10. Taw MB, Reddy WD, Omole FS, Seidman MD. Acupuncture and allergic rhinitis. Curr Opin Otolaryngol Head Neck Surg. 2015;23(3):216-20.
11. Seidman MD, Gurgel RK, Lin SY, Schwartz SR, Baroody FM, Bonner JR, et al. Clinical practice guideline: allergic rhinitis. Otolaryngology–head and neck surgery: official journal of American Academy of Otolaryngology-Head and Neck Surgery. 2015;152(1 Suppl):S1-S43.
12. McDonald JL, Smith PK, Smith CA, Changli Xue C, Golianu B, Cripps AW. Effect of acupuncture on house dust mite specific IgE, substance P, and symptoms in persistent allergic rhinitis. Annals of allergy, asthma & immunology: official publication of the American College of Allergy, Asthma, & Immunology. 2016;116(6):497-505.
13. Xue CC, Zhang AL, Zhang CS, DaCosta C, Story DF, Thien FC. Acupuncture for seasonal allergic rhinitis: a randomized controlled trial. Annals of allergy, asthma & immunology : official publication of the American College of Allergy, Asthma, & Immunology. 2015;115(4):317-24.e1.
14. Xue CC, English R, Zhang JJ, Da Costa C, Li CG. Effect of acupuncture in the treatment of seasonal allergic rhinitis: a randomized controlled clinical trial. Am J Chin Med. 2002;30(1):1-11.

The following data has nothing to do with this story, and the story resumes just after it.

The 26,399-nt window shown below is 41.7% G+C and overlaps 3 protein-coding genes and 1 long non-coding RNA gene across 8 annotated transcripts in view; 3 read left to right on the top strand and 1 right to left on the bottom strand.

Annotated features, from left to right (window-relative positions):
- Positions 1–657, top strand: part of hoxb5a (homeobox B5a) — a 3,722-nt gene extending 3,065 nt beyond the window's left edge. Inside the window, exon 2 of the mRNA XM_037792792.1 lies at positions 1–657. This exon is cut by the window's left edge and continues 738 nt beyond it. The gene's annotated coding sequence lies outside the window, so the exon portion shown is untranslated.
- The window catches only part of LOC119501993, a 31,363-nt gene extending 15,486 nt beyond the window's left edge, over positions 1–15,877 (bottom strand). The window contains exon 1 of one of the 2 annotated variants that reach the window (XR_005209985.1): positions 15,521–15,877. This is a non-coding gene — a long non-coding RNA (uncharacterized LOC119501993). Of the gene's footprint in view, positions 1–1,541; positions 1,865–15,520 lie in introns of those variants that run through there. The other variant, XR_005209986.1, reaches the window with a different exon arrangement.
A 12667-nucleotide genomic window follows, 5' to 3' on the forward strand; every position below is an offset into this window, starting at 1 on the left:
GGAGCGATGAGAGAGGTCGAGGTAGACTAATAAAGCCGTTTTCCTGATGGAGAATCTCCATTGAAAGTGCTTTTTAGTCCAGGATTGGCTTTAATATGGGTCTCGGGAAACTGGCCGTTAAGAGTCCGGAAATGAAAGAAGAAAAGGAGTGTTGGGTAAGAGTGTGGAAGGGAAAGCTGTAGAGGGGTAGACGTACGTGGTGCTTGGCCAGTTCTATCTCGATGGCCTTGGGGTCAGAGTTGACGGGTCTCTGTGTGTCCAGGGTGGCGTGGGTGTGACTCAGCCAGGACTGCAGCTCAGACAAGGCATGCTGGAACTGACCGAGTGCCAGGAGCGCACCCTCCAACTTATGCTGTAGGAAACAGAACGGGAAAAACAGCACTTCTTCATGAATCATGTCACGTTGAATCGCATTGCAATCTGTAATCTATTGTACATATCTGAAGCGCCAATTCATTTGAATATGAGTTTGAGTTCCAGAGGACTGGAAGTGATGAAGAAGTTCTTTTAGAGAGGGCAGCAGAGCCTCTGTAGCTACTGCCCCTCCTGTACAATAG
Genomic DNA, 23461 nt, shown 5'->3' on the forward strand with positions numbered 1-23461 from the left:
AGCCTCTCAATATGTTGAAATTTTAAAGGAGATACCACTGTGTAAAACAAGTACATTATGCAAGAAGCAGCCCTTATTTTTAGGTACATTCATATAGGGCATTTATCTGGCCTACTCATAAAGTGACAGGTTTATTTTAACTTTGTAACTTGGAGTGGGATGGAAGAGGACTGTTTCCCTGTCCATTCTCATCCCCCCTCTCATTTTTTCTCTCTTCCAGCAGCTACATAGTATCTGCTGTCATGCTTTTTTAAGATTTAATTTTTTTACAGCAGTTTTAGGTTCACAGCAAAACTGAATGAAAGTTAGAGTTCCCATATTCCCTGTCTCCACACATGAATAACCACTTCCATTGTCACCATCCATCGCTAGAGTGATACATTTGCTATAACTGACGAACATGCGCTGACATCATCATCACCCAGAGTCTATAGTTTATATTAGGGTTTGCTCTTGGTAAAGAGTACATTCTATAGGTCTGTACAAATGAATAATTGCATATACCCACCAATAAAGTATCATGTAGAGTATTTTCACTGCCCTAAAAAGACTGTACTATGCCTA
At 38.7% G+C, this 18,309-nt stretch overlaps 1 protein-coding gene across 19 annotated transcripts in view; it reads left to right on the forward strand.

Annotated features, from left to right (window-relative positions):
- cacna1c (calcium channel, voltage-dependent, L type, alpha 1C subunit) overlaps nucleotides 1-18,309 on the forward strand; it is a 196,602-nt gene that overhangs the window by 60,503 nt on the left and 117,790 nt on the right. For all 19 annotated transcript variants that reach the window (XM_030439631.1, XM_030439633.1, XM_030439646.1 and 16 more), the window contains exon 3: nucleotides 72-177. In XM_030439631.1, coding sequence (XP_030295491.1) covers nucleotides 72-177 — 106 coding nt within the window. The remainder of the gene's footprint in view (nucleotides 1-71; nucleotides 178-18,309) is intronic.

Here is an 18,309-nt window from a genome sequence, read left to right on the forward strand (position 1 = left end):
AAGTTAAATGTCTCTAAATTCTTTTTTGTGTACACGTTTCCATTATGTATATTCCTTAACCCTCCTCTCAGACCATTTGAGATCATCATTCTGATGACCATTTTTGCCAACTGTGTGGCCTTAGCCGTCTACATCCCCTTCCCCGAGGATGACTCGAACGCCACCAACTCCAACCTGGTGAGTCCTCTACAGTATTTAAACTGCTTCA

15. Ng DK, Chow PY, Ming SP, Hong SH, Lau S, Tse D, et al. A double-blind, randomized, placebo-controlled trial of acupuncture for the treatment of childhood persistent allergic rhinitis. Pediatrics. 2004;114(5):1242-7.
16. Xue CC, An X, Cheung TP, Da Costa C, Lenon GB, Thien FC, et al. Acupuncture for persistent allergic rhinitis: a randomised, sham-controlled trial. Med J Aust. 2007;187(6):337-41.

17. Brinkhaus B, Witt CM, Jena S, Liecker B, Wegscheider K, Willich SN. Acupuncture in patients with allergic rhinitis: a pragmatic randomized trial. Annals of allergy, asthma & immunology: official publication of the American College of Allergy, Asthma, & Immunology. 2008;101(5):535-43.

18. Choi SM, Park JE, Li SS, Jung H, Zi M, Kim TH, et al. A multicenter, randomized, controlled trial testing the effects of acupuncture on allergic rhinitis. Allergy. 2013;68(3):365-74.

19. Chen S, Wang J, Bai P, Zhao Q, Tan C, Wang B, et al. [Moderate and severe persistent allergic rhinitis treated with acupuncture: a randomized controlled trial]. Zhongguo zhen jiu = Chinese acupuncture & moxibustion. 2015;35(12):1209-13.